Campers crowd Chick-fil-A lot to win 52 meals
NORWALK — The new Chick-fil-A at 467 Connecticut Ave. began bustling with life Wednesday morning.
Nearly three dozen cars crowded in the parking lot, and men in yellow aprons emblazoned with the words “RAW CHICKEN POLLO CRUDO” unloaded boxes of poultry from a large truck.
And though the restaurant would not officially open until the next day, a small tent city had already assembled outside the front doors.
“We’re huge Chick-fil-A fans,” said Kathryn Roche of Darien, who had arrived at 5:05 a.m.
The first 100 people at the new Chick-fil-A would win 52 meals — what the Georgia-based fast-food chain known for its hospitality, Christian values and chicken biscuits billed as a year’s worth of free food. Each meal consists of a chicken sandwich, waffle fries and a medium drink.
So starting around 5 a.m. on Wednesday — although the contest officially didn’t begin for another half hour — people began setting up camp outside the new restaurant. They brought Thermoses of hot chocolate, air mattresses and at least one solar-powered battery and wi-fi hot spot. By 11:45 a.m., 19 people had set up camp.
The contest is common at Chick-fil-A openings, but the restaurant does not have many locations in Connecticut (there are seven besides the new one in Norwalk). Many of those camped out had first encountered the chain in the South, where it was founded.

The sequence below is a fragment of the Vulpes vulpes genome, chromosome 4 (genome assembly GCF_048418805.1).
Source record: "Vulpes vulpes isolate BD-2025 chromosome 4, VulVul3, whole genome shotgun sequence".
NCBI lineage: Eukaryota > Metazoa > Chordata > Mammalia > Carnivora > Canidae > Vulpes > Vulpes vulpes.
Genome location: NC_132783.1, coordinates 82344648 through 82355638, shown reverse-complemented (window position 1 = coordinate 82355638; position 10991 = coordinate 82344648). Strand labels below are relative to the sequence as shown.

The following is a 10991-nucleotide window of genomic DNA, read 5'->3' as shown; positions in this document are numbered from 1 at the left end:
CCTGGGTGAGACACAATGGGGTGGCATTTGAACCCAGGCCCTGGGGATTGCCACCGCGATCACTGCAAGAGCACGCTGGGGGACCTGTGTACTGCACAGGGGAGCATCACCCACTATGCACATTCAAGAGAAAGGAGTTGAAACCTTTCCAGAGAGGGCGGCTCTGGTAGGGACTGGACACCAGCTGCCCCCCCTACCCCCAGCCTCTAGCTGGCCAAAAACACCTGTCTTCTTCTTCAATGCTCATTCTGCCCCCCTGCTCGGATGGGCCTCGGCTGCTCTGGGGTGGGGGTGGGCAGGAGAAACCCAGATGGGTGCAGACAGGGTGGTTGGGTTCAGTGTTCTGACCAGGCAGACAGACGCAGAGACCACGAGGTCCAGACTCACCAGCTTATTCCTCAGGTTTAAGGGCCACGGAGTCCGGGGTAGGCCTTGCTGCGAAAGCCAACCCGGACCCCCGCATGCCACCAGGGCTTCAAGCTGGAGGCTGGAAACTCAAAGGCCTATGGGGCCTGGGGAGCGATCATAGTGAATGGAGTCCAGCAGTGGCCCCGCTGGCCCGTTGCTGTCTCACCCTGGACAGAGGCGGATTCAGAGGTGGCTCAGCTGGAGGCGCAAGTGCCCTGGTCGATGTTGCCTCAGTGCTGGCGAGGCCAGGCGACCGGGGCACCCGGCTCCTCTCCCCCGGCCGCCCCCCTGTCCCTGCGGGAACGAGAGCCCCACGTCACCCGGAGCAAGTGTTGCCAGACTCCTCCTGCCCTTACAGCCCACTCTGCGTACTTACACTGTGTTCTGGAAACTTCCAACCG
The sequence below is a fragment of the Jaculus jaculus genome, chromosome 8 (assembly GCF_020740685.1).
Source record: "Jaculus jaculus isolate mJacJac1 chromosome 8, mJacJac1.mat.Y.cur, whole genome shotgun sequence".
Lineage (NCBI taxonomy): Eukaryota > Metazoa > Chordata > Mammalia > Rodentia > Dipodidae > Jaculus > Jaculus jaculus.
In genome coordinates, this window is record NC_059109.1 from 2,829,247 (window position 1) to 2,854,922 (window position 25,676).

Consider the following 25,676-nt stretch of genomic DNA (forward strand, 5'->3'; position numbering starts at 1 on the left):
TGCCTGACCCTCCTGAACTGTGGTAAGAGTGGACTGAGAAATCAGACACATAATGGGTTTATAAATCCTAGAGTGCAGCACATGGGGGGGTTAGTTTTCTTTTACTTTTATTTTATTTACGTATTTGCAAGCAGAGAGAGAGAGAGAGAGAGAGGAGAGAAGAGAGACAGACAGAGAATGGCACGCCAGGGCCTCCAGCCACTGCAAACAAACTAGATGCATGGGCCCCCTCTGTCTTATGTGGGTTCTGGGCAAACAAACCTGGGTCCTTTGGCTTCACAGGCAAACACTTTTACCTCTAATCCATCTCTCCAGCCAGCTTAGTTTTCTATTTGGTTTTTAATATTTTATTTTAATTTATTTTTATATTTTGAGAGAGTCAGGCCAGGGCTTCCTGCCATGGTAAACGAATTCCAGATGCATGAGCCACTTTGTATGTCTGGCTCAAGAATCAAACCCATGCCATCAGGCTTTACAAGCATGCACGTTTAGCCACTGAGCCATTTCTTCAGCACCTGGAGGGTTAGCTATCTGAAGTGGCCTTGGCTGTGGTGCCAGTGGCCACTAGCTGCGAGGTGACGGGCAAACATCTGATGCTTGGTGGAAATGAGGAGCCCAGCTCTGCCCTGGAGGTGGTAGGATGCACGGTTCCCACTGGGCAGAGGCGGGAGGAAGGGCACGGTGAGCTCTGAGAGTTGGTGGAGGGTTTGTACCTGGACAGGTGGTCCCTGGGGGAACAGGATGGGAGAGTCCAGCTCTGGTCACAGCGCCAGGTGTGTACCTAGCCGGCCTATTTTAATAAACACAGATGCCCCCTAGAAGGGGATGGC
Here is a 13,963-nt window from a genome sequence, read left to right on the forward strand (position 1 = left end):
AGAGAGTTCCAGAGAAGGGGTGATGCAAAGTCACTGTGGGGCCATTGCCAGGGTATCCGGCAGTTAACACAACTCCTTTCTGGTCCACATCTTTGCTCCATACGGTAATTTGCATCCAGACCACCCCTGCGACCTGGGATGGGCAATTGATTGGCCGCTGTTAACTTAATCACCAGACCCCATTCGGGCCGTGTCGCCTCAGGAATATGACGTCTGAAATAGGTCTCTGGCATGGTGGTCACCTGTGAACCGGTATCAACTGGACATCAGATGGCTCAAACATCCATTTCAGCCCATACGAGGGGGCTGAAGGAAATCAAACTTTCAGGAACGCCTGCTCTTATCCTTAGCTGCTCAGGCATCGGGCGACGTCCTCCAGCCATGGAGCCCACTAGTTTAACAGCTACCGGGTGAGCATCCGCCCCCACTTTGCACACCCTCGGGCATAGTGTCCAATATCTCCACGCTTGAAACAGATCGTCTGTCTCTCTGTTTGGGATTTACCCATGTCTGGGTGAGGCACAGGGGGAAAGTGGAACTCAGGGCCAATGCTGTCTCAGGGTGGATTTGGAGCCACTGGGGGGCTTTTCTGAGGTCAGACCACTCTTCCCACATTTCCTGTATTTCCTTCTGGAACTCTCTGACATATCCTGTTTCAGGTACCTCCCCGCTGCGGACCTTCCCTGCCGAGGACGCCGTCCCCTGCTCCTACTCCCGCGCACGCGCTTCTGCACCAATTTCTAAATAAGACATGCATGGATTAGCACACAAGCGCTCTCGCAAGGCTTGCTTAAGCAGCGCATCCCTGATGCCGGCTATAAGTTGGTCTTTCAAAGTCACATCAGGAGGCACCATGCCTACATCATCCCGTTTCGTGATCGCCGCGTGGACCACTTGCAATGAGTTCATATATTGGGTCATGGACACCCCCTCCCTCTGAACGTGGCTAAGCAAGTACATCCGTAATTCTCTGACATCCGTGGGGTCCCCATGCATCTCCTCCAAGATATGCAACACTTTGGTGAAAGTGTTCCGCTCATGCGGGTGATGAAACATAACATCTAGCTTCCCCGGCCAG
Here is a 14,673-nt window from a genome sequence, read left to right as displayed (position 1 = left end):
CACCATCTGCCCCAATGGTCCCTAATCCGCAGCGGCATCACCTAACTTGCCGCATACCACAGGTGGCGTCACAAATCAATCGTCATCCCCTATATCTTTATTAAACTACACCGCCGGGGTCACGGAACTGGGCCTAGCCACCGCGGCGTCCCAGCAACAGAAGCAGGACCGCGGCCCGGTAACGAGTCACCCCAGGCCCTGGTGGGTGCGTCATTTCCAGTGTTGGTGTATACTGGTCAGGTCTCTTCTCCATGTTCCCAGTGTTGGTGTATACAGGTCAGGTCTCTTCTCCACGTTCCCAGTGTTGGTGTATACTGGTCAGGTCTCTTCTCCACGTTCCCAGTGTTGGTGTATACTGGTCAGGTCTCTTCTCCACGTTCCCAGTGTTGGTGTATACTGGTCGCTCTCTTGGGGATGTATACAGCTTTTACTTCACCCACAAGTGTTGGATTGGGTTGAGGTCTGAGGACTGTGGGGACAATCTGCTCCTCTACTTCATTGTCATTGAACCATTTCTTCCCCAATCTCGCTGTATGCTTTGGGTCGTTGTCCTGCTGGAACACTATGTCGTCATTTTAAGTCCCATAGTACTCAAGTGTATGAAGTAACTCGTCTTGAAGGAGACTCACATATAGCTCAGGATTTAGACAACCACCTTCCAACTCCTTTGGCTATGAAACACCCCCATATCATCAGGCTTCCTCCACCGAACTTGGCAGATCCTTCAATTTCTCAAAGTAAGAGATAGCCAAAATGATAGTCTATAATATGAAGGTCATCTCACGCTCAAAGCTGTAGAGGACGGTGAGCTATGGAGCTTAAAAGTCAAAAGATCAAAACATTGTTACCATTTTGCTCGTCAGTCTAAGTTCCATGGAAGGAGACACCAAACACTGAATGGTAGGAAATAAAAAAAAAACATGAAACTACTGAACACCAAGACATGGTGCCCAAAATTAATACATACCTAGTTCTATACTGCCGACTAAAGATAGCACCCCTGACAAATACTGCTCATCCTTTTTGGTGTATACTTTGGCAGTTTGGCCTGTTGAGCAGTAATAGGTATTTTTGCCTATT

Brad Iechner, who was camped out with his wife, Deirdre Iechner, previously camped out for a Chick-fil-A contest in North Carolina during his senior year of college.
“I was actually telling her if one opened in Connecticut, we should go,” said Brad Iechner.
The Stamford couple Googled the next opening in the area and made a point to attend.
Roche, who sat outside of her tent with a laptop — she had only taken a half day off and was keeping up remotely — had first eaten at the chain during a work trip to Virginia. She could still remember her first chicken biscuit.
“The chicken has a secret flavor,” Roche said. “Actually, we figured it out online: It’s pickle juice.”
Several activities were scheduled for the campers, including a behind-the-scenes tour of the kitchen, a lip syncing competition and an ice cream social. That morning, the campers had already participated in a name-that-tune contest.
T.J. Garbera, who had arranged for Norwalk Common Council candidate Mark Suda to bring him a campaign sign to display at his tent, was a winner in the contest. The prize was a stuffed cow wearing a sign advising “Eat Mor Chikin’.” He gave it to a fellow camper, Alexa Laub of Stamford, who was in the third trimester of her pregnancy.
“It was really nice,” she said.
Garbera shrugged with a laugh, explaining that he could only have brought the toy home if he had one for each child. “I have two kids, that’s the way it is — if I bring only one cow home, they’ll lynch me.”
Now Austin Laub, who is due in January, will have a lasting memento of the campout.
Alexa Laub was surprised by the low turnout that morning. “It’s fun, and it’s 52 free meals, so it’s shocking,” she said.
Laub had big plans for those meals. Her husband hadn’t been able to join that morning because of a meeting at work. “I told him this is his birthday present from me for the next five years,” Laub said.